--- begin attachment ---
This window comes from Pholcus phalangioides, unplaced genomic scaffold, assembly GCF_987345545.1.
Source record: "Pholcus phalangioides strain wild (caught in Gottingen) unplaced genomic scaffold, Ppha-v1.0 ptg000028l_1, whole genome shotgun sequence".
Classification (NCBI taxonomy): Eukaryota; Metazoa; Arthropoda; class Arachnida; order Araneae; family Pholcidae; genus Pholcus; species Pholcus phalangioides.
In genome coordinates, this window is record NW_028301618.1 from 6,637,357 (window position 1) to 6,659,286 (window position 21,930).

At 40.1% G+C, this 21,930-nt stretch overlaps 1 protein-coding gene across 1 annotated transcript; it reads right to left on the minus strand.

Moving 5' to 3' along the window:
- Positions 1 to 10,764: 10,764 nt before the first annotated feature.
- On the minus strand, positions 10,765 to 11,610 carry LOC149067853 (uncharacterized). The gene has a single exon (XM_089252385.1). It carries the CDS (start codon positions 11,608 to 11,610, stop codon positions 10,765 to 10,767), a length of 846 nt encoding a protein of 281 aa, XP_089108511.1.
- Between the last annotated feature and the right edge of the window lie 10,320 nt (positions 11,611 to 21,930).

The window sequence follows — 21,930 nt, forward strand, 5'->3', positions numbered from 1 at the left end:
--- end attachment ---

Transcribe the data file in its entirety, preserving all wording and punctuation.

This window comes from Pholcus phalangioides, unplaced genomic scaffold, assembly GCF_987345545.1.
Source record: "Pholcus phalangioides strain wild (caught in Gottingen) unplaced genomic scaffold, Ppha-v1.0 ptg000028l_1, whole genome shotgun sequence".
Classification (NCBI taxonomy): Eukaryota; Metazoa; Arthropoda; class Arachnida; order Araneae; family Pholcidae; genus Pholcus; species Pholcus phalangioides.
In genome coordinates, this window is record NW_028301618.1 from 6,637,357 (window position 1) to 6,659,286 (window position 21,930).

At 40.1% G+C, this 21,930-nt stretch overlaps 1 protein-coding gene across 1 annotated transcript; it reads right to left on the minus strand.

Moving 5' to 3' along the window:
- Positions 1 to 10,764: 10,764 nt before the first annotated feature.
- On the minus strand, positions 10,765 to 11,610 carry LOC149067853 (uncharacterized). The gene has a single exon (XM_089252385.1). It carries the CDS (start codon positions 11,608 to 11,610, stop codon positions 10,765 to 10,767), a length of 846 nt encoding a protein of 281 aa, XP_089108511.1.
- Between the last annotated feature and the right edge of the window lie 10,320 nt (positions 11,611 to 21,930).

The window sequence follows — 21,930 nt, forward strand, 5'->3', positions numbered from 1 at the left end: